Part of me thinks that the plan with Manafort, Stone and Flynn, however, was to make sure he won, because the real quid pro quo was sanctions relief for $$$’s. Which puts Paul’s actions on or about August 2 in a real different light. It is certainly plausible that Trump didn’t know that his campaign folks were conspiring with the Russians to make sure he won. He thought that the deal was make a bunch of noise, serve as a persistent foil for Hillary, scream rigged election, and he’d get his payday. It’s certainly possible that this is what the Russians (or their cutouts) were telling him. He was tweeting that line the week before the election.

      I wonder if the above is why Mueller may be having a tough time proving the quid pro quo. My guess is that Flynn has the best info regarding the quid (sanctions relief), but he wanted Manafort to provide the quo (where the $$$’s are, how they would be paid, and how the Russians (and others) rigged the election). Manafort has not budged on that it seems.

      • quickbread says:

        viget, that makes so much sense that Manafort, Stone and Flynn might have had a deeper agenda than even Trump knew. Or maybe he knew what was being plotted but wasn’t savvy enough to know all the reasons why. It’s like a David Mamet story, starring Trump Sr. as the ultimate chump.

        Either way, I certainly hope today marks the beginning of the end, at least for the GOP’s appetite for acting as a block to shield our president from consequences of his actions. Cohen’s opening statement may at least make it much harder for DT to issue pardons. That dwindling chance might even put more pressure on Stone and Manafort to cooperate. Wishful thinking, perhaps, but today has put some optimism in me.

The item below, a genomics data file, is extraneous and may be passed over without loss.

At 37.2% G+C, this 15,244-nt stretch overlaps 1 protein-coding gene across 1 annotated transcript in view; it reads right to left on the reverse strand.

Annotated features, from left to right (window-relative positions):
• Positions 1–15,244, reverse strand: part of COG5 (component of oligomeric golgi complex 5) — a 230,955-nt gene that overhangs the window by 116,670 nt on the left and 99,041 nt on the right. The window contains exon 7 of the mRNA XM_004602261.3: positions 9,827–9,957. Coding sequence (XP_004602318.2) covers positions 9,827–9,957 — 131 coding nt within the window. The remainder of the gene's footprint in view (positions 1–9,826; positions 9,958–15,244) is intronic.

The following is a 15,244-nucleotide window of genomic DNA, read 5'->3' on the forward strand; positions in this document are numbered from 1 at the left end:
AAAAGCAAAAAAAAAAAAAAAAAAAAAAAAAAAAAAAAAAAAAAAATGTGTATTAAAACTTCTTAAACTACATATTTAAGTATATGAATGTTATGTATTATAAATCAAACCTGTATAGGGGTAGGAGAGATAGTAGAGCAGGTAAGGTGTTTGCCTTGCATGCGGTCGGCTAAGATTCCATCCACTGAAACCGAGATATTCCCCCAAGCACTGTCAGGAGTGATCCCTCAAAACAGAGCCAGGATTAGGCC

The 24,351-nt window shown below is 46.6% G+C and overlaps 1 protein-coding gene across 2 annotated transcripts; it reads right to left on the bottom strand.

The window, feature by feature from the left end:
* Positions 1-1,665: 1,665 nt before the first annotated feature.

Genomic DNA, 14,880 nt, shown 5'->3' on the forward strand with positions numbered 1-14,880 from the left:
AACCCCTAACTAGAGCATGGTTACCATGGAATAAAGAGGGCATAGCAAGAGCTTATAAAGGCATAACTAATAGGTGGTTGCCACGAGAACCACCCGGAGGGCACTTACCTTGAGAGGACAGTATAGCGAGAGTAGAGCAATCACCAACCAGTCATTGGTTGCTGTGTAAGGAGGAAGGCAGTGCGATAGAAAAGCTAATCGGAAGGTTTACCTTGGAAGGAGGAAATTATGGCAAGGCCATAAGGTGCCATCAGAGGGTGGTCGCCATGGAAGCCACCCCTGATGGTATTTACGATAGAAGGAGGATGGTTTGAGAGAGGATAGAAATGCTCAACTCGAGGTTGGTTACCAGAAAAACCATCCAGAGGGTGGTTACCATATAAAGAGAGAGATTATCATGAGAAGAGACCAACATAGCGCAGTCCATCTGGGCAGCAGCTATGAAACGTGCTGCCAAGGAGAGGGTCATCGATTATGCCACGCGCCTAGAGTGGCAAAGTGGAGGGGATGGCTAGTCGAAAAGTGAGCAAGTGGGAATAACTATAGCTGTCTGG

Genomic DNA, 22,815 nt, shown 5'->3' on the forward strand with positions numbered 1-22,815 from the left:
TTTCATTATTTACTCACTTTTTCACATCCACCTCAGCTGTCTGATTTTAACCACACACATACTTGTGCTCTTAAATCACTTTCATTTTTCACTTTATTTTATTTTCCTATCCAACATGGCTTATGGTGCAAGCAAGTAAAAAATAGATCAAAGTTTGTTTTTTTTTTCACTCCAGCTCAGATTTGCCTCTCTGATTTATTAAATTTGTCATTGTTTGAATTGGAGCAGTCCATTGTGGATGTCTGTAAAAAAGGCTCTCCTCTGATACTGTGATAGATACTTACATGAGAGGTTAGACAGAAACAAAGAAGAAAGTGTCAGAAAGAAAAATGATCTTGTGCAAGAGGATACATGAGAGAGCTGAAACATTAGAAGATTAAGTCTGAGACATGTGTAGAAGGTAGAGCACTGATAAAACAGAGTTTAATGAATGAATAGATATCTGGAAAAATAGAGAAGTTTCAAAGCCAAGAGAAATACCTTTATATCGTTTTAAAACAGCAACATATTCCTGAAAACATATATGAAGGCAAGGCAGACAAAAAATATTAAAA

24. Badger Robert says:

    The conduct of team Trump is the best evidence that the two sets of lies are material to the election results. If the true stories were not going to have a measurable impact, they would not have lied about them.
    Nixon’s cover up problems, and Bill Clinton’s personal misconduct, affected each man’s approval. Trump has to ward off similar problems simultaneously.

  25. lawrence a fisher says:

    Questions for Mr Cohen
    1. Did you go to Prague or near Prague during 2016?
    2. Why did you cancel your proposed trip to Russia on June 14, 2016?
    3. Why did you represent Elliott Broidy?
    4. Is Broidy a beard for Mr Trump?
    5. Are there other women that required payoffs to keep quiet?
    6. Are any of the harassment or rape claims true?
    7. What can you tell us of the relationship between Trump and the KSA, UAE or Qatar?
    8. What do you know about the server in Trump Tower that communicated with Alfa Bank and Spectrum Health?
    9. Do you believe that Trump has been laundering money for Russians in many of the real estate transactions over the years?
    10. What was the Ukraine peace plan?
    11. If adoptions were code for sanctions, were there other code words used in Trump world?
    12. Is it surprising that Trump could not get a Trump Tower Moscow built in over 30 years of trying?
    13. Do you have any knowledge of Trump being an FBI informant?

  26. Peacerme says: